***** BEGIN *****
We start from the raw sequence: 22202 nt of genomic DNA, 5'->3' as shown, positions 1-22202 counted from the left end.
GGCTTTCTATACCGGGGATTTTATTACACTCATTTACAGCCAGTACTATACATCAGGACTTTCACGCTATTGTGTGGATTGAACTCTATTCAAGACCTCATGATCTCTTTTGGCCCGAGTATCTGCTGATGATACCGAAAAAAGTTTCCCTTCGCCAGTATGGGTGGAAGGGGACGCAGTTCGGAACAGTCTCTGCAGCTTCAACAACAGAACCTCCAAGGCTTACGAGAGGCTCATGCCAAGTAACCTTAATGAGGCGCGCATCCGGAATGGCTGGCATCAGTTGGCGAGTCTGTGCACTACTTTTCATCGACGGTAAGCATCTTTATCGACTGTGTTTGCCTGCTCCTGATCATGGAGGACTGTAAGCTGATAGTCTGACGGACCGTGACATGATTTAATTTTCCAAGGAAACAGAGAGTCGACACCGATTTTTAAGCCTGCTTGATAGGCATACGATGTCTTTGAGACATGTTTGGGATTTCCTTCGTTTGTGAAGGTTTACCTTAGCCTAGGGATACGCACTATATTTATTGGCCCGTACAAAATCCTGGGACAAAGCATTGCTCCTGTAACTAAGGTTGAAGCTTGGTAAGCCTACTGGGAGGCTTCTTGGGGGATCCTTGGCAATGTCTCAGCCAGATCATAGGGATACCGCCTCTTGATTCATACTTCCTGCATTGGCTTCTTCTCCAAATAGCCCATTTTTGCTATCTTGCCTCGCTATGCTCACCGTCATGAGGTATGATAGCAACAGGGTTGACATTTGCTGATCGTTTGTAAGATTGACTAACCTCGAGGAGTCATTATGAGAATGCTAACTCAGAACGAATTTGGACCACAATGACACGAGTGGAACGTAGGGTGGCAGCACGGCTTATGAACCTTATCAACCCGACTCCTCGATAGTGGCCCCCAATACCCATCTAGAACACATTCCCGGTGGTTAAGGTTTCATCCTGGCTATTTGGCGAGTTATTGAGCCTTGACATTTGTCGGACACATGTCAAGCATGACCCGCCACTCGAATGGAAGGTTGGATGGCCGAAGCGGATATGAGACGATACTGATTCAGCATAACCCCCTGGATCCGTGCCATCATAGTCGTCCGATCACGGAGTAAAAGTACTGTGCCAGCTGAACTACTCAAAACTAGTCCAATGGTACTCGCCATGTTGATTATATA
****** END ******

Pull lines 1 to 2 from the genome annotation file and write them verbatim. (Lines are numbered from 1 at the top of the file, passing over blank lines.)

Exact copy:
We start from the raw sequence: 22202 nt of genomic DNA, 5'->3' as shown, positions 1-22202 counted from the left end.
GGCTTTCTATACCGGGGATTTTATTACACTCATTTACAGCCAGTACTATACATCAGGACTTTCACGCTATTGTGTGGATTGAACTCTATTCAAGACCTCATGATCTCTTTTGGCCCGAGTATCTGCTGATGATACCGAAAAAAGTTTCCCTTCGCCAGTATGGGTGGAAGGGGACGCAGTTCGGAACAGTCTCTGCAGCTTCAACAACAGAACCTCCAAGGCTTACGAGAGGCTCATGCCAAGTAACCTTAATGAGGCGCGCATCCGGAATGGCTGGCATCAGTTGGCGAGTCTGTGCACTACTTTTCATCGACGGTAAGCATCTTTATCGACTGTGTTTGCCTGCTCCTGATCATGGAGGACTGTAAGCTGATAGTCTGACGGACCGTGACATGATTTAATTTTCCAAGGAAACAGAGAGTCGACACCGATTTTTAAGCCTGCTTGATAGGCATACGATGTCTTTGAGACATGTTTGGGATTTCCTTCGTTTGTGAAGGTTTACCTTAGCCTAGGGATACGCACTATATTTATTGGCCCGTACAAAATCCTGGGACAAAGCATTGCTCCTGTAACTAAGGTTGAAGCTTGGTAAGCCTACTGGGAGGCTTCTTGGGGGATCCTTGGCAATGTCTCAGCCAGATCATAGGGATACCGCCTCTTGATTCATACTTCCTGCATTGGCTTCTTCTCCAAATAGCCCATTTTTGCTATCTTGCCTCGCTATGCTCACCGTCATGAGGTATGATAGCAACAGGGTTGACATTTGCTGATCGTTTGTAAGATTGACTAACCTCGAGGAGTCATTATGAGAATGCTAACTCAGAACGAATTTGGACCACAATGACACGAGTGGAACGTAGGGTGGCAGCACGGCTTATGAACCTTATCAACCCGACTCCTCGATAGTGGCCCCCAATACCCATCTAGAACACATTCCCGGTGGTTAAGGTTTCATCCTGGCTATTTGGCGAGTTATTGAGCCTTGACATTTGTCGGACACATGTCAAGCATGACCCGCCACTCGAATGGAAGGTTGGATGGCCGAAGCGGATATGAGACGATACTGATTCAGCATAACCCCCTGGATCCGTGCCATCATAGTCGTCCGATCACGGAGTAAAAGTACTGTGCCAGCTGAACTACTCAAAACTAGTCCAATGGTACTCGCCATGTTGATTATATA